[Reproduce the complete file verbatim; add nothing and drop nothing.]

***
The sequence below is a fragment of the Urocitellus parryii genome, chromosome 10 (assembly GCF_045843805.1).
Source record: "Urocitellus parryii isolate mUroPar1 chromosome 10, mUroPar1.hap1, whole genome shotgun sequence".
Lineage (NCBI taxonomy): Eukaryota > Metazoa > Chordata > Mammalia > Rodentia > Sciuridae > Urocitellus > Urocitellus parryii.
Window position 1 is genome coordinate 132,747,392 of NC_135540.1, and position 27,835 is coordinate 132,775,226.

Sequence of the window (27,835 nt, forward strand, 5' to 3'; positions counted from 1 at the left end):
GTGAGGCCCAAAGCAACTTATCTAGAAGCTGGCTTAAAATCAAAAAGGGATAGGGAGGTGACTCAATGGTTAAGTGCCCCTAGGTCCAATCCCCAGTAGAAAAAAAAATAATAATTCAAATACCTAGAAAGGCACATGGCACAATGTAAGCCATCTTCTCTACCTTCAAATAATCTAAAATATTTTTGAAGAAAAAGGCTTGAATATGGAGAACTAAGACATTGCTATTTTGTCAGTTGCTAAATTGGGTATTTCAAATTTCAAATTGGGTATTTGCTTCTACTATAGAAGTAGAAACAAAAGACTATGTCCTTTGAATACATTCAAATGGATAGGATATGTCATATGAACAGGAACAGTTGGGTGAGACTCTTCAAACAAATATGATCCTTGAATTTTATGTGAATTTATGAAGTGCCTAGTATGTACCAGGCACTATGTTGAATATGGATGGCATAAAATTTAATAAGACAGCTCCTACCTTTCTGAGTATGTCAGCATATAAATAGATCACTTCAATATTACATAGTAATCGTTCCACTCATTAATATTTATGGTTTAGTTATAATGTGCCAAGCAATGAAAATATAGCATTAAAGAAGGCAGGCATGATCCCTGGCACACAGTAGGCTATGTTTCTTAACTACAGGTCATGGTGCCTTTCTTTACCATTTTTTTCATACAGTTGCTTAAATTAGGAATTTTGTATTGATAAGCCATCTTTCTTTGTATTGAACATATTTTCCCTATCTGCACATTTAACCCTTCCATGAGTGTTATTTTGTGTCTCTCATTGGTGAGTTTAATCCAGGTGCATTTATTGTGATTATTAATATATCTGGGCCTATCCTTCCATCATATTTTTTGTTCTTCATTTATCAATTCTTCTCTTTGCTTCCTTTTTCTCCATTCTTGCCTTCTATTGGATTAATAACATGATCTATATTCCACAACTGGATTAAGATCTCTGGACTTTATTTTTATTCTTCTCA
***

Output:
The sequence below is a fragment of the Urocitellus parryii genome, chromosome 10 (assembly GCF_045843805.1).
Source record: "Urocitellus parryii isolate mUroPar1 chromosome 10, mUroPar1.hap1, whole genome shotgun sequence".
Lineage (NCBI taxonomy): Eukaryota > Metazoa > Chordata > Mammalia > Rodentia > Sciuridae > Urocitellus > Urocitellus parryii.
Window position 1 is genome coordinate 132,747,392 of NC_135540.1, and position 27,835 is coordinate 132,775,226.

Sequence of the window (27,835 nt, forward strand, 5' to 3'; positions counted from 1 at the left end):
GTGAGGCCCAAAGCAACTTATCTAGAAGCTGGCTTAAAATCAAAAAGGGATAGGGAGGTGACTCAATGGTTAAGTGCCCCTAGGTCCAATCCCCAGTAGAAAAAAAAATAATAATTCAAATACCTAGAAAGGCACATGGCACAATGTAAGCCATCTTCTCTACCTTCAAATAATCTAAAATATTTTTGAAGAAAAAGGCTTGAATATGGAGAACTAAGACATTGCTATTTTGTCAGTTGCTAAATTGGGTATTTCAAATTTCAAATTGGGTATTTGCTTCTACTATAGAAGTAGAAACAAAAGACTATGTCCTTTGAATACATTCAAATGGATAGGATATGTCATATGAACAGGAACAGTTGGGTGAGACTCTTCAAACAAATATGATCCTTGAATTTTATGTGAATTTATGAAGTGCCTAGTATGTACCAGGCACTATGTTGAATATGGATGGCATAAAATTTAATAAGACAGCTCCTACCTTTCTGAGTATGTCAGCATATAAATAGATCACTTCAATATTACATAGTAATCGTTCCACTCATTAATATTTATGGTTTAGTTATAATGTGCCAAGCAATGAAAATATAGCATTAAAGAAGGCAGGCATGATCCCTGGCACACAGTAGGCTATGTTTCTTAACTACAGGTCATGGTGCCTTTCTTTACCATTTTTTTCATACAGTTGCTTAAATTAGGAATTTTGTATTGATAAGCCATCTTTCTTTGTATTGAACATATTTTCCCTATCTGCACATTTAACCCTTCCATGAGTGTTATTTTGTGTCTCTCATTGGTGAGTTTAATCCAGGTGCATTTATTGTGATTATTAATATATCTGGGCCTATCCTTCCATCATATTTTTTGTTCTTCATTTATCAATTCTTCTCTTTGCTTCCTTTTTCTCCATTCTTGCCTTCTATTGGATTAATAACATGATCTATATTCCACAACTGGATTAAGATCTCTGGACTTTATTTTTATTCTTCTCA